Usually once that’s done I spray him down with a coat tonic because he lives out 24/7 and his hair gets really frazzled and dry. While that sits and dries I clean out his feet, and then go back over him with the face brush gently, or with a towel if I have one to catch the last bit of dirt and smooth the hair after the coat tonic.

After just 5 grooming sessions since he started shedding two weeks ago, here is the before and after:

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Before. (Also a cloudy day–he was a little shinier than this, but not much.)

 

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After. Much less fuzzy, and so much shinier.

The larger blade is $18.95 and the smaller is $14.95 (with Riding Warehouse). In my opinion, this blade is well worth the price, especially since it is also so useful on muddy days as well as during shedding season, and it has lasted really well. After sitting in my trunk for over a year, the blade is not rusty, and the wood has held up nicely. My horse approves, and it makes the shedding process SO MUCH faster (in each grooming session, and over all–with just a curry it takes a few months to shed out all his hair, whereas with the blade it’s usually a matter of weeks), and much less obnoxious. I don’t know about you guys, but I hate trying to pull hair out of my chap-stick with hands than are also covered in hair. Factoring in price, usefulness, and quality, I give this an A+. I’m really not sure how I survived shedding season without it.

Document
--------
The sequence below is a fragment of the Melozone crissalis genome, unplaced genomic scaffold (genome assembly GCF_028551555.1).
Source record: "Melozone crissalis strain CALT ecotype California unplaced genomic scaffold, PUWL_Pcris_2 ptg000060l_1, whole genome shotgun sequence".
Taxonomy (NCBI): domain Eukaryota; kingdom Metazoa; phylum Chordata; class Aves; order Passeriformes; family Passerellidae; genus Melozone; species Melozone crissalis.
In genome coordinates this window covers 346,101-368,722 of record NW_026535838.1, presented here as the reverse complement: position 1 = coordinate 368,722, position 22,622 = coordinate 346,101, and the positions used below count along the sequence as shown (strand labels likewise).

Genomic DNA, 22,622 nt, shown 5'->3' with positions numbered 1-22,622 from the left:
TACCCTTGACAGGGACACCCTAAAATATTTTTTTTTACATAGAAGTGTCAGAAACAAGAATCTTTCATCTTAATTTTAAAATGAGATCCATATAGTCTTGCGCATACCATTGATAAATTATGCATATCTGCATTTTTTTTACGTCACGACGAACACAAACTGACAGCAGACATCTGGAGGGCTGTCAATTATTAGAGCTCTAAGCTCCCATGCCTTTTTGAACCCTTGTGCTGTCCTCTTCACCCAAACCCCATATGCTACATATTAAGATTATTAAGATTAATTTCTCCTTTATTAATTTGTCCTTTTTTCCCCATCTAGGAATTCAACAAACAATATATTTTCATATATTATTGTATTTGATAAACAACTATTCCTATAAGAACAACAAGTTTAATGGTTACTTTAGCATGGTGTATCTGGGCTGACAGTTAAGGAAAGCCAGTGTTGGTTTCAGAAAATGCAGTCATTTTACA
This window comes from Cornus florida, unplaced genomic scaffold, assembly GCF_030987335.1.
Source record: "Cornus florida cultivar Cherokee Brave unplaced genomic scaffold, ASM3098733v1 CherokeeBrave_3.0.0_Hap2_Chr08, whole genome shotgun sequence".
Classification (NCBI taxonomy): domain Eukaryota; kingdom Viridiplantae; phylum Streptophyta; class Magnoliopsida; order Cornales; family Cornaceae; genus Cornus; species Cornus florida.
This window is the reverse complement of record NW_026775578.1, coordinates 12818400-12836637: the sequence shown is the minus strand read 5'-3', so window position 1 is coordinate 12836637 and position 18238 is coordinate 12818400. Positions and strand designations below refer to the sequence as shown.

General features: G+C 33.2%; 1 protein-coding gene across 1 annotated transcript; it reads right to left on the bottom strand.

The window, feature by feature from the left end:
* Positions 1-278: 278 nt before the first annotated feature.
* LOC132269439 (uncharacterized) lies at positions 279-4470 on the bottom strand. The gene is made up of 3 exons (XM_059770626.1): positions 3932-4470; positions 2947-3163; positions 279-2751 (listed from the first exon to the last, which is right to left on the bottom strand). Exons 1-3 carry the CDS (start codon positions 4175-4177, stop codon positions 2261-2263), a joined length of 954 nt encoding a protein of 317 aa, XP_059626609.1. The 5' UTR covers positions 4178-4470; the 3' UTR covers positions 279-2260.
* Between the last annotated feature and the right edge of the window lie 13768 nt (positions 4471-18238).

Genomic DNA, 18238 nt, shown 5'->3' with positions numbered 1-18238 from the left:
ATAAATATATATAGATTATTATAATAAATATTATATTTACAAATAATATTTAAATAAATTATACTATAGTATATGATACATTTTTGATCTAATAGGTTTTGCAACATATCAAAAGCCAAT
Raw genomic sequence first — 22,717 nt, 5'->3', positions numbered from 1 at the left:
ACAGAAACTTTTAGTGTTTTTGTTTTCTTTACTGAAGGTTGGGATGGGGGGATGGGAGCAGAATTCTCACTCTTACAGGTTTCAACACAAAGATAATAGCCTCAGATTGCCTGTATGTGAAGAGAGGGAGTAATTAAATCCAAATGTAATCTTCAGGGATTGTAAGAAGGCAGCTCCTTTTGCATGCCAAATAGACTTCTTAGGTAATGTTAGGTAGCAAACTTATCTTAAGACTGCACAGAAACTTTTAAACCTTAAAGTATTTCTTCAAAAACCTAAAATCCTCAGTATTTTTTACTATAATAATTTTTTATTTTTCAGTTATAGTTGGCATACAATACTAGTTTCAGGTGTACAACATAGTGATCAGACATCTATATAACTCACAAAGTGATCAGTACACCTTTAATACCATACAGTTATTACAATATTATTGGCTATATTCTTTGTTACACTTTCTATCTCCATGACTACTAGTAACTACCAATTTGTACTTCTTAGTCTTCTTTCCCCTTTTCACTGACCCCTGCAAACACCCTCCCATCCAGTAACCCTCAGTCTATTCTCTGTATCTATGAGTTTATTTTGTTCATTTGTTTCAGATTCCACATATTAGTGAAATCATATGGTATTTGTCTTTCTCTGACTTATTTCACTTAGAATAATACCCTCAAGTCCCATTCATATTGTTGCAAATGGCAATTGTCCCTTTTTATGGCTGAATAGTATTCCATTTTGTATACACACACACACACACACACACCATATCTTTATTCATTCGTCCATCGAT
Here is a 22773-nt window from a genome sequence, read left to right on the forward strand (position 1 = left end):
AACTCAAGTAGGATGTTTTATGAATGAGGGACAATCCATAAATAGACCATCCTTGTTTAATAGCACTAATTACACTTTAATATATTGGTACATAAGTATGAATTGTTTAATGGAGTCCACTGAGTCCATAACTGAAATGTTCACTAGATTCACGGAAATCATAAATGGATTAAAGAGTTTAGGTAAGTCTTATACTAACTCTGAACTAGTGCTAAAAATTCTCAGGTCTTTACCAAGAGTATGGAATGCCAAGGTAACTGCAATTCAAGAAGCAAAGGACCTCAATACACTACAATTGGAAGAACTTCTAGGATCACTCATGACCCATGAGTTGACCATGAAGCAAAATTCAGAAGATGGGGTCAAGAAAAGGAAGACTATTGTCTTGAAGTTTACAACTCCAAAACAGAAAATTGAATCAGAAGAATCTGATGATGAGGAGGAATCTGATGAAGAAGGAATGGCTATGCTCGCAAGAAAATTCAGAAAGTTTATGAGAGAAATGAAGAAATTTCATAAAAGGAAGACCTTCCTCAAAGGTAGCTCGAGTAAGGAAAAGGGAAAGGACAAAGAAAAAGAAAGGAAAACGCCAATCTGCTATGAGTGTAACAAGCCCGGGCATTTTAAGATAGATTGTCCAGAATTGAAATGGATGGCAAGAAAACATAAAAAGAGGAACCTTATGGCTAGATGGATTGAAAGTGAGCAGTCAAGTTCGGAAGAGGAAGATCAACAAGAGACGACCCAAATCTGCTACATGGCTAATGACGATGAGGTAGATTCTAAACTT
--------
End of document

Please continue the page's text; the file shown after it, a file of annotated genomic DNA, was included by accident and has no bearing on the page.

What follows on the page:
I should add that I while there are a few other companies that make similar grooming blades, I would assume they all function about the same. Let me know if you have a contrary experience!

So. Are you now dying to get a blade of your own, or do you have another routine that works well for you?

18 thoughts on “Review: SleekEZ Grooming Blade

  1. Lauren G

    Thanks for the review! The irony for Hitch is that the ONLY grooming tool she doesn’t get cranky at is the round metal shedding blade. She hates currying and brushing and pretty much any other form of grooming. Maybe I’ll have to give the straight blade a try, after reading your review.

  2. I won one of these last year (the 5″ one) and haven’t used it much. (Gina’s clipped and Moe hasn’t been shedding much until lately.) I am excited to get it out and get to work!

  3. my mare pretty much looks like absolute crap right now… dull shaggy with random bald spots… ugh. this time of year is the worst for appearances! glad to hear this tool seems to help tho!

  4. M

    So, so tempting! I wonder if it would bust those crusty poo spots horses like to acquire the night of a show? You know, it’s kind of funny how cringy I am at the $15 price tag after spending 20 times that on boots… Logic!

  5. I have one and I have had the same experience. I also found it very very useful before I clipped Annie and she was getting super muddy outside. It breaks up all sorts of stuff.